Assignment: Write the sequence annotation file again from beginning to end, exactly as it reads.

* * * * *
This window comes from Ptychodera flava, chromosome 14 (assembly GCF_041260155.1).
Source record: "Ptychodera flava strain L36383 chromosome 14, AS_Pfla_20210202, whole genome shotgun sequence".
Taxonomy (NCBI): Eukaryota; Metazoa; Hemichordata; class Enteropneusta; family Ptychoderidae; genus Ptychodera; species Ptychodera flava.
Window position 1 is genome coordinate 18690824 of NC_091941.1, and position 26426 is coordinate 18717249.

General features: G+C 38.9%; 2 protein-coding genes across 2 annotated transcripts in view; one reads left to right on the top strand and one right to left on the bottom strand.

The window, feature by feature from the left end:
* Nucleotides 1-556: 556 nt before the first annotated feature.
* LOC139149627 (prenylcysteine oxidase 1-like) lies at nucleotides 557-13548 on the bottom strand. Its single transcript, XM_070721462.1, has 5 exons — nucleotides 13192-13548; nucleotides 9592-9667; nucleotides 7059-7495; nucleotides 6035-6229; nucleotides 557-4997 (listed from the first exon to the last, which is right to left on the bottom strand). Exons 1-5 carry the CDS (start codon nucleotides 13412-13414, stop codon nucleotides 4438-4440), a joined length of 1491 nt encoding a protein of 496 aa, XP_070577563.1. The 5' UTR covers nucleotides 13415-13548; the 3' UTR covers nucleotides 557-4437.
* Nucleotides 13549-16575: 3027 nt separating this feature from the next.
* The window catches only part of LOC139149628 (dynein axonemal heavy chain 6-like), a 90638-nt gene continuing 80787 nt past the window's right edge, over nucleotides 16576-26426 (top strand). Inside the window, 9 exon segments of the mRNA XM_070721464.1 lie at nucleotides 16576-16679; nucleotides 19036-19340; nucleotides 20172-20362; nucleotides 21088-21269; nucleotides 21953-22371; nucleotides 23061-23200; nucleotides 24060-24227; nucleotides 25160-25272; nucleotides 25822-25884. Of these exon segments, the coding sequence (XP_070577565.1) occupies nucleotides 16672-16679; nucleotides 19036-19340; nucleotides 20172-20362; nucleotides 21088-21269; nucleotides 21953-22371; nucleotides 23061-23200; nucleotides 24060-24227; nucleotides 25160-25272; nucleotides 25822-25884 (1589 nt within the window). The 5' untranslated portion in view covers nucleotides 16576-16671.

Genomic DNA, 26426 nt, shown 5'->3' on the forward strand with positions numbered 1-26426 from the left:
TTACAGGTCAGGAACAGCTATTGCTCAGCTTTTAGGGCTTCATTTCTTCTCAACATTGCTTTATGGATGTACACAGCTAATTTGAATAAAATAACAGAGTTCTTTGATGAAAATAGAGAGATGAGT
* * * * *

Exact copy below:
This window comes from Ptychodera flava, chromosome 14 (assembly GCF_041260155.1).
Source record: "Ptychodera flava strain L36383 chromosome 14, AS_Pfla_20210202, whole genome shotgun sequence".
Taxonomy (NCBI): Eukaryota; Metazoa; Hemichordata; class Enteropneusta; family Ptychoderidae; genus Ptychodera; species Ptychodera flava.
Window position 1 is genome coordinate 18690824 of NC_091941.1, and position 26426 is coordinate 18717249.

General features: G+C 38.9%; 2 protein-coding genes across 2 annotated transcripts in view; one reads left to right on the top strand and one right to left on the bottom strand.

The window, feature by feature from the left end:
* Nucleotides 1-556: 556 nt before the first annotated feature.
* LOC139149627 (prenylcysteine oxidase 1-like) lies at nucleotides 557-13548 on the bottom strand. Its single transcript, XM_070721462.1, has 5 exons — nucleotides 13192-13548; nucleotides 9592-9667; nucleotides 7059-7495; nucleotides 6035-6229; nucleotides 557-4997 (listed from the first exon to the last, which is right to left on the bottom strand). Exons 1-5 carry the CDS (start codon nucleotides 13412-13414, stop codon nucleotides 4438-4440), a joined length of 1491 nt encoding a protein of 496 aa, XP_070577563.1. The 5' UTR covers nucleotides 13415-13548; the 3' UTR covers nucleotides 557-4437.
* Nucleotides 13549-16575: 3027 nt separating this feature from the next.
* The window catches only part of LOC139149628 (dynein axonemal heavy chain 6-like), a 90638-nt gene continuing 80787 nt past the window's right edge, over nucleotides 16576-26426 (top strand). Inside the window, 9 exon segments of the mRNA XM_070721464.1 lie at nucleotides 16576-16679; nucleotides 19036-19340; nucleotides 20172-20362; nucleotides 21088-21269; nucleotides 21953-22371; nucleotides 23061-23200; nucleotides 24060-24227; nucleotides 25160-25272; nucleotides 25822-25884. Of these exon segments, the coding sequence (XP_070577565.1) occupies nucleotides 16672-16679; nucleotides 19036-19340; nucleotides 20172-20362; nucleotides 21088-21269; nucleotides 21953-22371; nucleotides 23061-23200; nucleotides 24060-24227; nucleotides 25160-25272; nucleotides 25822-25884 (1589 nt within the window). The 5' untranslated portion in view covers nucleotides 16576-16671.

Genomic DNA, 26426 nt, shown 5'->3' on the forward strand with positions numbered 1-26426 from the left:
TTACAGGTCAGGAACAGCTATTGCTCAGCTTTTAGGGCTTCATTTCTTCTCAACATTGCTTTATGGATGTACACAGCTAATTTGAATAAAATAACAGAGTTCTTTGATGAAAATAGAGAGATGAGT